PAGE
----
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Additionally, much of what’s written about mitigating these type of “imposter” thoughts is the importance of having a strong network of support, in particular regarding mental health, to combat them.  It’s incredibly useful to surround ourselves with others who can remind us that we’re being too hard on ourselves, to remind us that we are in fact good. When it comes to feeling not good enough, however, oftentimes these feelings are ones that induce a tremendous amount of shame within ourselves, which can keep us from spilling about them and feeling isolated in our own feeling of fraudulence, even to those we are closest to.  Effectively, we keep these thoughts to ourselves, which only serves to reinforce them, despite their being untrue.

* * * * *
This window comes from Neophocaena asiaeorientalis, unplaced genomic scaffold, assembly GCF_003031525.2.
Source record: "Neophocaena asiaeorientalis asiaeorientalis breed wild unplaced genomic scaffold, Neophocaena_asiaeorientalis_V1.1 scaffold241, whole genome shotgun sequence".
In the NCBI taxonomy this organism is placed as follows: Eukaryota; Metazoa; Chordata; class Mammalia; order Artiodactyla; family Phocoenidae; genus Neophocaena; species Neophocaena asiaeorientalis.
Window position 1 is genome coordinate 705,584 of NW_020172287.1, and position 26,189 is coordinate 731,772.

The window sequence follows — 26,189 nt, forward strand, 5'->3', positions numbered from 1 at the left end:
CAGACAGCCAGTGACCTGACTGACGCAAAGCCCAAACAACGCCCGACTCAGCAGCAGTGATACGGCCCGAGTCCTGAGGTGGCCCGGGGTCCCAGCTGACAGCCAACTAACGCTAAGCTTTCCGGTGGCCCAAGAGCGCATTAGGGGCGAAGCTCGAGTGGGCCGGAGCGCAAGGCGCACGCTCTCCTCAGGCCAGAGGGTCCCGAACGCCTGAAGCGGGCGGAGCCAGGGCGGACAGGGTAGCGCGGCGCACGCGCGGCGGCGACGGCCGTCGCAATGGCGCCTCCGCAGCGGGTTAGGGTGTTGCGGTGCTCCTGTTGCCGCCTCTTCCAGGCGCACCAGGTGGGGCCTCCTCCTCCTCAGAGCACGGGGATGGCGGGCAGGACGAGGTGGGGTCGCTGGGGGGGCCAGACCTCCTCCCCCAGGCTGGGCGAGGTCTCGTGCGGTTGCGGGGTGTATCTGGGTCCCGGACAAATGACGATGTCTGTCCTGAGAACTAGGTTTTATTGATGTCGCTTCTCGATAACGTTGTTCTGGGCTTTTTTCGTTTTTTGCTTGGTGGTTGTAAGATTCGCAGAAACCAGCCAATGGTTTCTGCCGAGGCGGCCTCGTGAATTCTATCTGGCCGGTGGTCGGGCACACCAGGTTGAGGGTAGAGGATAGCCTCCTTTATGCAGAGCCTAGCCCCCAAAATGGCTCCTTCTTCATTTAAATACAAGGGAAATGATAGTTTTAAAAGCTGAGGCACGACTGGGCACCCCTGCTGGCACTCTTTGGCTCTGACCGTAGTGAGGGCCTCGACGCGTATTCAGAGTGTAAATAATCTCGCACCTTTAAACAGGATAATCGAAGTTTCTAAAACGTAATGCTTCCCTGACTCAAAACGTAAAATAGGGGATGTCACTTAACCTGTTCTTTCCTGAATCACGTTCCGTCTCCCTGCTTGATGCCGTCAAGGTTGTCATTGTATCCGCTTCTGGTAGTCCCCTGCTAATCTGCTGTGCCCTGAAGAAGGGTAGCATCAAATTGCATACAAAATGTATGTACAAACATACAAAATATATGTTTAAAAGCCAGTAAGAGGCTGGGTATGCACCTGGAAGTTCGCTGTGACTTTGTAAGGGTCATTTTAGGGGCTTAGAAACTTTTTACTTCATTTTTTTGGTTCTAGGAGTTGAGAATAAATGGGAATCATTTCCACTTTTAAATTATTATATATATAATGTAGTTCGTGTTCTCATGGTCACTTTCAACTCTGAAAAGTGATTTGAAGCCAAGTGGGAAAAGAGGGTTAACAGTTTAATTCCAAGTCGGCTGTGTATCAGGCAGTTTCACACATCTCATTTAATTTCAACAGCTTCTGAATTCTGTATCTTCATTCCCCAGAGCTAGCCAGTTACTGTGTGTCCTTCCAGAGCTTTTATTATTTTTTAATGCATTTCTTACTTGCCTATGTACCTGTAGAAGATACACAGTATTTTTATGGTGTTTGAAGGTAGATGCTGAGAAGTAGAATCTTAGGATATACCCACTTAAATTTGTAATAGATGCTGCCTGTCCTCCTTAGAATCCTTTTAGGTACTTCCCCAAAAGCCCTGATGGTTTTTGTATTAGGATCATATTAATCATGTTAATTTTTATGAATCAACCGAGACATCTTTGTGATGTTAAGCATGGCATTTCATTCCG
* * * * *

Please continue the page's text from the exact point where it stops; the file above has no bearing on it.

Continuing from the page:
What I’m describing here is so incredibly hard to manage.  Feeling as though we aren’t enough keeps us moving faster and faster, in our attempts to only do more.  Which in turn, can actually keep us from the people we need the most, who can validate for us just how exceptional we are.  

If nothing else, if any of what I’ve written above resonates with you, know that you are not alone.  Even if you choose to share your thoughts or feelings with no one, know that many people feel similarly to how you are feeling.  Many people, especially women, struggle with feeling fraudulent and feel as though we are imposters. If you have the need to hear it today, or any day – you are enough.  You are good enough, smart enough, work hard enough, parent well enough and you are enough, simply as you are. Simply by being you.

Julia holds a Masters Degree in Social Work from Columbia University, advanced Clinical Certificates from NYU, and certification in Psychodynamic Psychotherapy from the Institute for Contemporary Psychotherapy. Julia can best be reached at      or via her website     .

Julia holds a Masters Degree in Social Work from Columbia University, advanced Clinical Certificates from NYU, and certification in Psychodynamic Psychotherapy from the Institute for Contemporary Psychotherapy. Julia can best be reached at or via her website